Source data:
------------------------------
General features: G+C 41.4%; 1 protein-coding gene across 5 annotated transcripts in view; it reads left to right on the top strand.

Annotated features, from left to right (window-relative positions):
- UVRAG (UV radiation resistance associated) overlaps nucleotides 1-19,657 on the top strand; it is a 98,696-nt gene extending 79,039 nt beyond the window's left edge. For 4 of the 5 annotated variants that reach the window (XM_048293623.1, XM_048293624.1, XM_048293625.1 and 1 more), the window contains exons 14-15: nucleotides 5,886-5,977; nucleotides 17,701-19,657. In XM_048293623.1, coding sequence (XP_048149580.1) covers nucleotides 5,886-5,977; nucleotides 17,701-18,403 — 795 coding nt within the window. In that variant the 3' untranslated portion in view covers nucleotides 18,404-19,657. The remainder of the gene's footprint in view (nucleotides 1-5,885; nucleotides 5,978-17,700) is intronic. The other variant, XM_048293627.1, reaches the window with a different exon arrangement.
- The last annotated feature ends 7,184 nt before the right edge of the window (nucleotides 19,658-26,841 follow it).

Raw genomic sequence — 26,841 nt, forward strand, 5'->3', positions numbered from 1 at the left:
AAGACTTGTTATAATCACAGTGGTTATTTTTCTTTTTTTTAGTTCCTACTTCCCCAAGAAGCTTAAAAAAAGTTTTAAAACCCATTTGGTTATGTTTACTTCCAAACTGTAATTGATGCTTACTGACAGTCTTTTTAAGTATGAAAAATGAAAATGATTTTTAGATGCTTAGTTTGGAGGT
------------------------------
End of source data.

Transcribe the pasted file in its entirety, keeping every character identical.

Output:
General features: G+C 41.4%; 1 protein-coding gene across 5 annotated transcripts in view; it reads left to right on the top strand.

Annotated features, from left to right (window-relative positions):
- UVRAG (UV radiation resistance associated) overlaps nucleotides 1-19,657 on the top strand; it is a 98,696-nt gene extending 79,039 nt beyond the window's left edge. For 4 of the 5 annotated variants that reach the window (XM_048293623.1, XM_048293624.1, XM_048293625.1 and 1 more), the window contains exons 14-15: nucleotides 5,886-5,977; nucleotides 17,701-19,657. In XM_048293623.1, coding sequence (XP_048149580.1) covers nucleotides 5,886-5,977; nucleotides 17,701-18,403 — 795 coding nt within the window. In that variant the 3' untranslated portion in view covers nucleotides 18,404-19,657. The remainder of the gene's footprint in view (nucleotides 1-5,885; nucleotides 5,978-17,700) is intronic. The other variant, XM_048293627.1, reaches the window with a different exon arrangement.
- The last annotated feature ends 7,184 nt before the right edge of the window (nucleotides 19,658-26,841 follow it).

Raw genomic sequence — 26,841 nt, forward strand, 5'->3', positions numbered from 1 at the left:
AAGACTTGTTATAATCACAGTGGTTATTTTTCTTTTTTTTAGTTCCTACTTCCCCAAGAAGCTTAAAAAAAGTTTTAAAACCCATTTGGTTATGTTTACTTCCAAACTGTAATTGATGCTTACTGACAGTCTTTTTAAGTATGAAAAATGAAAATGATTTTTAGATGCTTAGTTTGGAGGT